Sohrab, My Wife and the Prophet
When I first met Sohrab he always needed money, mostly for cigarettes and sometimes for food. It was twenty, forty dollars or more at a time. I had no money. When he asked me for money, it was not my money that I gave him, but my wife's (I did not have any to give) and I told him that.
After I told her about him, she was happy to help as long as he was trying to get his life back together. And he did. And when he did, he paid her back.
To thank her, he gave her a small Persian carpet. He wanted to give her a much larger silk rug, but she would have none of it. She had not helped him out expecting to get paid back, or rewarded.
Sohrab and my wife became good friends. Whenever we talk over the phone he always asks “How is L…?” or “How is my sister?”
Sohrab loved perfumes. I could never bring myself to tell him that sometimes he put on a bit much. It was not a problem for L… She liked Sohrab, not only because of what he had been through, but because he was still a gentleman, in every sense of the word.
He needed to be told, and being told by a friend was better than a stranger. It was early one morning when Sohrab came to see me when the fragrance he wore was particular overpowering and my wife had yet to have her morning coffee.
Still in her bathrobe, she shouted to Sohrab from the top of the stairs that he smelled like a woman. It's not the words I would have used. Sohrab the gentleman took it stride, and they both laughed.
Sohrab has, often unwittingly, been the source of much knowledge about the idiosyncrasies of being a believer. He may no longer believe in much, who can blame him, but the Prophet still has a hold on him. God's Messenger loved perfuming himself and expected his male followers to follow his example.
Three women approached the Prophet one day. One of them said, “O Prophet! My husband has shunned the company of his wife.”
The second said, “My husband has stopped eating meat!”
The third said, “My husband has stopped using perfume!”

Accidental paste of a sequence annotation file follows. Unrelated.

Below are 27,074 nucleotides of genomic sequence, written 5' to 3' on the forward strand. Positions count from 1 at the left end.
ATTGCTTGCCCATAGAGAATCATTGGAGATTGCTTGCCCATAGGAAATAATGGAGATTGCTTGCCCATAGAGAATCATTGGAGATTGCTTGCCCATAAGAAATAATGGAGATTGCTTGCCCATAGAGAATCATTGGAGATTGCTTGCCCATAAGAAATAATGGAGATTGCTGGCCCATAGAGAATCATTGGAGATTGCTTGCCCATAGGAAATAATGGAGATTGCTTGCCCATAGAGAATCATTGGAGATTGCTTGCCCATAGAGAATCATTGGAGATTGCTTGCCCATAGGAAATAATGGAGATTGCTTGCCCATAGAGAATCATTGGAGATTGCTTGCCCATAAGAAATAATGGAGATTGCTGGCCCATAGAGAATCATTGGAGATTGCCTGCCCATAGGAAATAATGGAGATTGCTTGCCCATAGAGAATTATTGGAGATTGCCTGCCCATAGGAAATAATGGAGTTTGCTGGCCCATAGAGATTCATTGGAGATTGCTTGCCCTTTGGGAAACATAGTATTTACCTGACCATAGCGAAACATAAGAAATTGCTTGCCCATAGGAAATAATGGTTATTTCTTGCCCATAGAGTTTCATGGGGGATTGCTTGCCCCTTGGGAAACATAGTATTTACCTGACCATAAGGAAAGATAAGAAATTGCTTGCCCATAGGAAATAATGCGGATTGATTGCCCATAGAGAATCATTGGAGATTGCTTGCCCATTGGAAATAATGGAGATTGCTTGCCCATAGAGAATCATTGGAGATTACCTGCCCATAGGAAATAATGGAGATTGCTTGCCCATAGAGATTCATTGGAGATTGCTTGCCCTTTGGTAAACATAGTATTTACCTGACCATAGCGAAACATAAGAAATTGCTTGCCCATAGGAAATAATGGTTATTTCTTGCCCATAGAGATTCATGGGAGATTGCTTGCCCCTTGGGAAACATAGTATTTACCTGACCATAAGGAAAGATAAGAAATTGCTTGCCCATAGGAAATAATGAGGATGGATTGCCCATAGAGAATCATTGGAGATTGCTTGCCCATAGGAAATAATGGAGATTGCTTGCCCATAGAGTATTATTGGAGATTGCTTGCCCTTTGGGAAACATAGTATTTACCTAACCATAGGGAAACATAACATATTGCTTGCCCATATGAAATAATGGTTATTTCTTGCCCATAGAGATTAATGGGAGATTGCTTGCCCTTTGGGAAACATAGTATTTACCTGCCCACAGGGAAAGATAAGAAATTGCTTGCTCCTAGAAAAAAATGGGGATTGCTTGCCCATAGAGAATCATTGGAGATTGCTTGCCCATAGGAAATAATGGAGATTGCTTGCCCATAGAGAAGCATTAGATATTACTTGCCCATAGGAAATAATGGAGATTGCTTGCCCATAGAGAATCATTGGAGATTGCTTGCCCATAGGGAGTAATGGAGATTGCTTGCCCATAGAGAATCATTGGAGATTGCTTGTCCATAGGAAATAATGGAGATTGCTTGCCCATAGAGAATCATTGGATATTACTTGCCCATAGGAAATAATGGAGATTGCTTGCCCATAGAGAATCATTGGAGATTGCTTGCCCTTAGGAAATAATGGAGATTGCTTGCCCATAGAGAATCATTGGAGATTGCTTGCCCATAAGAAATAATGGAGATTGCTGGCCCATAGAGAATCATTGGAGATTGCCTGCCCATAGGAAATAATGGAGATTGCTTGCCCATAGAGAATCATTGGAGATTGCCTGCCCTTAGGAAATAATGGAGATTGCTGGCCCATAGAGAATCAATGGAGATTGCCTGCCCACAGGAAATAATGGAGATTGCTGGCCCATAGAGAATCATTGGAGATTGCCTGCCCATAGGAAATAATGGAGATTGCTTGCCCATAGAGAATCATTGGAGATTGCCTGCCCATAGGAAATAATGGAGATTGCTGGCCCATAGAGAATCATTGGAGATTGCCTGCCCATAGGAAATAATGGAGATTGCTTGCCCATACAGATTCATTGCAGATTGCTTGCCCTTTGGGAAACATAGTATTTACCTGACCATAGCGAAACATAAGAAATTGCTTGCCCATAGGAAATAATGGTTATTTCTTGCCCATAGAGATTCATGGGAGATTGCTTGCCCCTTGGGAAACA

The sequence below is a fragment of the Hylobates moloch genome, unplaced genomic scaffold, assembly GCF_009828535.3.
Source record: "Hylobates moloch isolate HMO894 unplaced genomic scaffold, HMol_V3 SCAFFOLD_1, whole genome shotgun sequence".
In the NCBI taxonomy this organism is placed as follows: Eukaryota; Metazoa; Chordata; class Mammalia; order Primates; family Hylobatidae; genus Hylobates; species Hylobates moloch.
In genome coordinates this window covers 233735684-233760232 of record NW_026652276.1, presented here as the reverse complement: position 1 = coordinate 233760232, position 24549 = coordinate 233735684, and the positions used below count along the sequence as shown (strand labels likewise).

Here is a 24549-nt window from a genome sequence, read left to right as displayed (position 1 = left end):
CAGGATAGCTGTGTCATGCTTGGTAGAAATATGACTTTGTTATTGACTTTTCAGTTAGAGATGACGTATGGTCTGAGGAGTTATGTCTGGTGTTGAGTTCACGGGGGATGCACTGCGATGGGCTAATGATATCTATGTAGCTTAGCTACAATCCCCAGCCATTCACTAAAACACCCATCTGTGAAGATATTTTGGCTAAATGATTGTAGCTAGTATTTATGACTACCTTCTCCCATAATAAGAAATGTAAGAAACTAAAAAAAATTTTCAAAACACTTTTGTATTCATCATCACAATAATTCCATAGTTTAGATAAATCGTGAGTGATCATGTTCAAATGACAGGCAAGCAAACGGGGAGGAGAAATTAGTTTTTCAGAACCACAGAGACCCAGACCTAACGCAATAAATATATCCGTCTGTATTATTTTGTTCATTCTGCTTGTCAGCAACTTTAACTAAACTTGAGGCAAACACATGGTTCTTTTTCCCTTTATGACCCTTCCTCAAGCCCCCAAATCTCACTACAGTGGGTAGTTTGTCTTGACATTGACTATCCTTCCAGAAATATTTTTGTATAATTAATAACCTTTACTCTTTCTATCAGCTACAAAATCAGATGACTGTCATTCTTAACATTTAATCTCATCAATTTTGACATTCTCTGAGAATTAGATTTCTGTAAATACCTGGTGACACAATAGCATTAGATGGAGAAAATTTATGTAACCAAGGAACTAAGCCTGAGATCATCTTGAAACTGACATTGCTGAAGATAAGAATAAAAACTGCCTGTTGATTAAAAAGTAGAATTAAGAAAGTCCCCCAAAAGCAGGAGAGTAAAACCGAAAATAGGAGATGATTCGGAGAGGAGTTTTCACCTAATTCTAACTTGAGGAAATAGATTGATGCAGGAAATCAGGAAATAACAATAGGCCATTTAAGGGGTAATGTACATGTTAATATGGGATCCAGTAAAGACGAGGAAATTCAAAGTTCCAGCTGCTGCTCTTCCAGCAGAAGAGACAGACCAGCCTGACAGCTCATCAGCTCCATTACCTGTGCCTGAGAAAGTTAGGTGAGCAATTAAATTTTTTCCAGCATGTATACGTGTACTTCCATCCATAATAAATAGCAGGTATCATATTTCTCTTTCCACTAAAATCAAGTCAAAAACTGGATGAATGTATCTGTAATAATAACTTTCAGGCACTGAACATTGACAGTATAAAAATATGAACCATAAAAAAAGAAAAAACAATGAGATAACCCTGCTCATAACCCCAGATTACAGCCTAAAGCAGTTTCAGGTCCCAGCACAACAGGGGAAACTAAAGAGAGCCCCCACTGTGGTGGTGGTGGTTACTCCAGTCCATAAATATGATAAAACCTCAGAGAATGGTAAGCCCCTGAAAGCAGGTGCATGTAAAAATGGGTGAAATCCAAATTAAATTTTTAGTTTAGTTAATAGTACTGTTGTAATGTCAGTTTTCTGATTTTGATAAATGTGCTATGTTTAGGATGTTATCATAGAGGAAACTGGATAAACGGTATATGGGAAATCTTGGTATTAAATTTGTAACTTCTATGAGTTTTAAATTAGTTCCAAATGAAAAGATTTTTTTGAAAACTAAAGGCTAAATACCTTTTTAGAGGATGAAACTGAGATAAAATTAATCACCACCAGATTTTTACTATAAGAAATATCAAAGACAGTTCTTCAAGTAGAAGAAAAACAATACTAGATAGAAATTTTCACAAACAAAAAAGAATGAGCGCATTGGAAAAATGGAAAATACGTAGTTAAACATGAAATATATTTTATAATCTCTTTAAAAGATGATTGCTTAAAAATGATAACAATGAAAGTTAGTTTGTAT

Hearing the women, the Prophet was upset. He saw that misguided ideas were beginning to take root amongst his followers.
Although it was not the time for any mandatory prayer, he proceeded to the mosque. He went in such a great hurry that even his cloak was not properly placed on his shoulder and one end of it was touching the ground. He ordered the people to assemble in the mosque. People rushed there leaving aside their tasks.
The Prophet ascended the pulpit and said,” I have heard that my companions are getting wrong ideas.” He added, “I am Allah’s Messenger, I eat meat and delicious food! I wear good clothes! I wear perfumes and keep the company of my wives and have conjugal relations with them! Whosoever opposes my ways is not my follower!”
The Prophet has repeated this sentence on several occasions: "One who does not adopt my ways is not a Muslim".
Perfume was one of the three things the Prophet loved the most:
The Holy Prophet said: "From the things of the world, I regard women and perfume highly, but prayer is the light of my eyes."
You might call it an obsession:
The Most Noble Messenger was so fond of applying perfume that he would skip his supper so as to procure his needed perfume. If perfume was not at his disposal, he would soak the perfumed scarf of his wife and rub his face with it so as to be perfumed. Likewise, before going out he would always look at himself in the mirror or water, and groom himself to such an extent as to always be an embodiment of adornment and dressing well. He would apply so much perfume that his beard had turned white as a result.
Sayyid Muhammad Rizvi, author of Marriage and Morals in Islam writes that “it is mustahab (recommended) to use perfume, in that the Prophet Muhammad (s.a.w.) used to love it, and that a salat (prayer) with perfume is equal to seventy salats."
For men yes, for women perfume may have the opposite effect:
God will not accept the prayers of any woman who puts on perfume for a man other than her husband until she bathes from her (having applied) perfume just as she bathes after intercourse.
Women are not expected to wear any fragrances when going out in public, only men. The Prophet held that perfume worn by a woman was incitement to lust and we would not want to have that, especially during prayer.
The Prophet of Islam stated: “Any woman who perfumes herself and leaves the house, is deprived from the blessings of the Almighty Allah until she returns home”.
The Prophet Muhammad was also very much into makeup. He liked to colour his beard using a bright orange natural dye called henna.
God's Messenger recommended using henna for more than hair colouring:
Whenever somebody came to Prophet Muhammad (Pbuh*) with complaints of headache, he directed him to undergo cupping and whosoever complained of pain in legs, was advised to apply Henna.
Bukhari, Abu Dawood
For eye makeup (and perhaps protection from the sun) he usually used kohl an ancient eye cosmetic made by grinding galena (lead sulfide) and other ingredients such as animal fat. Some believers will have kohl circles around their eyes and orange strands in their beard as a sign of affinity with the Prophet’s grooming habits.
Bernard Payeur, October 9, 2011